As a member of the Select Committee for Levelling Up, Housing and Communities, as well as the Chairman for the All-Party Parliamentary Group for the Private Rented Sector, I have done much work scrutinising the Government’s plans to abolish Section 21 evictions in the upcoming Renters Reform Bill. Many tenants live with the worry of being evicted at short notice or endure poor accommodation for fear they will be asked to leave if they complain about problems with their home. This is a problem that must be tackled. The Government is therefore standing by its manifesto commitment to abolish 'no fault' Section 21 evictions.
Under proposals set out in the 'A Fairer Private Rented Sector' White Paper, all tenants would be moved onto a single system of periodic tenancies. This would offer greater security while retaining the flexibility that attracts many tenants to the private rented sector. A tenancy will only come to an end if the tenant chooses to leave or if the landlord has a valid ground for possession. Tenants would need to give two months’ notice when leaving a tenancy which would ensure that landlords can avoid lengthy void periods.
However, landlords play a vital role in the housing market by providing homes for the more than four million households in the private rented sector. It is important that providing tenants with this greater security is balanced with an assurance that landlords are able to recover their properties where they have valid reason to do so.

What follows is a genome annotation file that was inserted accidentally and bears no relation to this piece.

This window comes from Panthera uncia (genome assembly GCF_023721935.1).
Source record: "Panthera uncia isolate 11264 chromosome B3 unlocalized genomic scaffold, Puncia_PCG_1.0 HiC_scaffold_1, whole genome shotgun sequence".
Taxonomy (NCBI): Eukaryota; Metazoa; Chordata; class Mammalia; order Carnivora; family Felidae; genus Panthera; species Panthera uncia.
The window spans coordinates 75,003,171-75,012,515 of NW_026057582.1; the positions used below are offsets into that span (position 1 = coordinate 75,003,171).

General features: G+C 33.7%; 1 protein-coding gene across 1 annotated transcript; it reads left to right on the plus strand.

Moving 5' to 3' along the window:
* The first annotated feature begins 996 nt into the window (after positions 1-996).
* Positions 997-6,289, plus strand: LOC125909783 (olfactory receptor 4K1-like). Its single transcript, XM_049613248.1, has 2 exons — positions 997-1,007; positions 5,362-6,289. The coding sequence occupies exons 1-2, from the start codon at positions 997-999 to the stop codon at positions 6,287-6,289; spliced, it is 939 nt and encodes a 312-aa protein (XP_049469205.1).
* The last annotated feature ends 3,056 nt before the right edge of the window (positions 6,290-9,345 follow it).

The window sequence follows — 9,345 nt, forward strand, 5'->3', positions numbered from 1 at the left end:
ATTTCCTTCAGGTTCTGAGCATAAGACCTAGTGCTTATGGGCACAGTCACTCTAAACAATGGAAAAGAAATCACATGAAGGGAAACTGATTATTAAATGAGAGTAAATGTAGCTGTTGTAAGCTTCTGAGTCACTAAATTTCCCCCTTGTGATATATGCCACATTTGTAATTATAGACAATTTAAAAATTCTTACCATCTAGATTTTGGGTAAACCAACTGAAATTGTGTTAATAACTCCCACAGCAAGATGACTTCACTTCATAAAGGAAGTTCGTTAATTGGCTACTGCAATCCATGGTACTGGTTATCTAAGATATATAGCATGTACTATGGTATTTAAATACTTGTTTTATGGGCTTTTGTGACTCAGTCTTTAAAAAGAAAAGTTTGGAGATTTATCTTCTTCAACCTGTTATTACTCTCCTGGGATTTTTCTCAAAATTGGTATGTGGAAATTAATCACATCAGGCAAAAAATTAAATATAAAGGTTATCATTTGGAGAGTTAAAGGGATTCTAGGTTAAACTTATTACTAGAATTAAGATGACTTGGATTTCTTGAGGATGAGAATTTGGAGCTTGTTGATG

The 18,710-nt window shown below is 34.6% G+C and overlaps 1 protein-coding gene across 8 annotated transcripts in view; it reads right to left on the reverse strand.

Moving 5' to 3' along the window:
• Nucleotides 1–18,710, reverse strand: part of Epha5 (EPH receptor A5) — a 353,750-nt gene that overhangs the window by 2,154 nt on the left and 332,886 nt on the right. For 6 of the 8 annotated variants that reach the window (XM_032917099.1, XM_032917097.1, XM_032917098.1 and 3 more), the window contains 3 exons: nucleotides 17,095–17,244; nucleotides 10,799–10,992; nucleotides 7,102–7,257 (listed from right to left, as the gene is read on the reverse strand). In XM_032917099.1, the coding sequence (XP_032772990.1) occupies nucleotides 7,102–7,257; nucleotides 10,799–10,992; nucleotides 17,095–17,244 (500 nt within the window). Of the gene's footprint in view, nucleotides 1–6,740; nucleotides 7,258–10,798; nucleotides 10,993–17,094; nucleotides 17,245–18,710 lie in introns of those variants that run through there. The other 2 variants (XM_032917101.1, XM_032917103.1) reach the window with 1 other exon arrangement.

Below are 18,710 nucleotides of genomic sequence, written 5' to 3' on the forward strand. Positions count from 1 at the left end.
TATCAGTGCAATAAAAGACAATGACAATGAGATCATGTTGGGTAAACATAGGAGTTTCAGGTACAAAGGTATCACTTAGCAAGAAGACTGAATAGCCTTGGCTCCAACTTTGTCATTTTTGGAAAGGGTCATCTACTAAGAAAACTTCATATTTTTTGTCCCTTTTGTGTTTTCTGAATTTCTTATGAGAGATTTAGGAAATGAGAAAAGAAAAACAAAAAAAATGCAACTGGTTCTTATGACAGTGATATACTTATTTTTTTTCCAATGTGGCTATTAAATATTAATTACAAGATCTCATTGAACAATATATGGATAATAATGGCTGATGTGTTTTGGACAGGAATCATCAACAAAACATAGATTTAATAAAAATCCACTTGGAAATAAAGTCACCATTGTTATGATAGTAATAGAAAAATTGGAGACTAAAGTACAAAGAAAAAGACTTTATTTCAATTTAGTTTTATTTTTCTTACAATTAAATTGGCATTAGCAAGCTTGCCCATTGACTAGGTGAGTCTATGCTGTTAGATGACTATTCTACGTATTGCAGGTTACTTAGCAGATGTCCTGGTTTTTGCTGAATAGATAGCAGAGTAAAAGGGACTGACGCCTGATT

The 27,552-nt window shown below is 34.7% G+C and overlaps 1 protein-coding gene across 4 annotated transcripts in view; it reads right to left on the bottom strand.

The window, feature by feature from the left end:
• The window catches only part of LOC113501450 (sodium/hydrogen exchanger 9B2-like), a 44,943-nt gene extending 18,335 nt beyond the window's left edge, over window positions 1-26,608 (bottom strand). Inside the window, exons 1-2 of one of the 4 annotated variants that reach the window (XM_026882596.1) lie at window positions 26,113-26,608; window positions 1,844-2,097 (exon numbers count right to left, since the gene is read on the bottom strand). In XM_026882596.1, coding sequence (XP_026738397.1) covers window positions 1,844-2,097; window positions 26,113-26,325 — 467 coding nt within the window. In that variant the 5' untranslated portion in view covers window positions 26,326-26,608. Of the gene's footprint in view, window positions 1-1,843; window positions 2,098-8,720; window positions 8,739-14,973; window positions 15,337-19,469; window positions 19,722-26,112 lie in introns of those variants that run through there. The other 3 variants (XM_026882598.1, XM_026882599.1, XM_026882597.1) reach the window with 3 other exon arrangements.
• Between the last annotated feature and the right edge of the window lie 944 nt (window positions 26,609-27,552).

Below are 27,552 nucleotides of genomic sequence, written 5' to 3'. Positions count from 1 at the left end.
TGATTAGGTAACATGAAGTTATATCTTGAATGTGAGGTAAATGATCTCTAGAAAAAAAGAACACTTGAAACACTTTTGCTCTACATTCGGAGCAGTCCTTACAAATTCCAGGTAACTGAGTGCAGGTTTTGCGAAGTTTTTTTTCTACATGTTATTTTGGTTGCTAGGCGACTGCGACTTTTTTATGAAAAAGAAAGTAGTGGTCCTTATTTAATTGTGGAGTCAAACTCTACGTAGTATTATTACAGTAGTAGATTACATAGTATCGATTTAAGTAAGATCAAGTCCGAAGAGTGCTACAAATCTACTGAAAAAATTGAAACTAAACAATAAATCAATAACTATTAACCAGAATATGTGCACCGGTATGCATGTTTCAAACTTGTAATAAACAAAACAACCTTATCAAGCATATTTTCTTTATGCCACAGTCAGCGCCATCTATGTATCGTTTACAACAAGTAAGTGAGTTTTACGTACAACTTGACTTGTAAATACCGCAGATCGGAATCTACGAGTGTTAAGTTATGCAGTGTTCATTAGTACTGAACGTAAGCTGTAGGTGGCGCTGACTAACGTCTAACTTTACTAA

This helps ensure the future supply of good-quality housing in the private rented sector. The Government has said it will reform grounds of possession so that the system is comprehensive, fair and effective. Improvements will be made to court processes (section 8) to ensure that disputes are resolved quickly and smoothly.
Just this week, the Government announced plans to make it easier for private landlords to evict anti-social tenants after serving notice, as well as broaden the disruptive and harmful activities that can lead to eviction.
The contents of the Bill will require time and so for a smooth transition to this new system, tenants, landlords and agents will be supported as they adjust.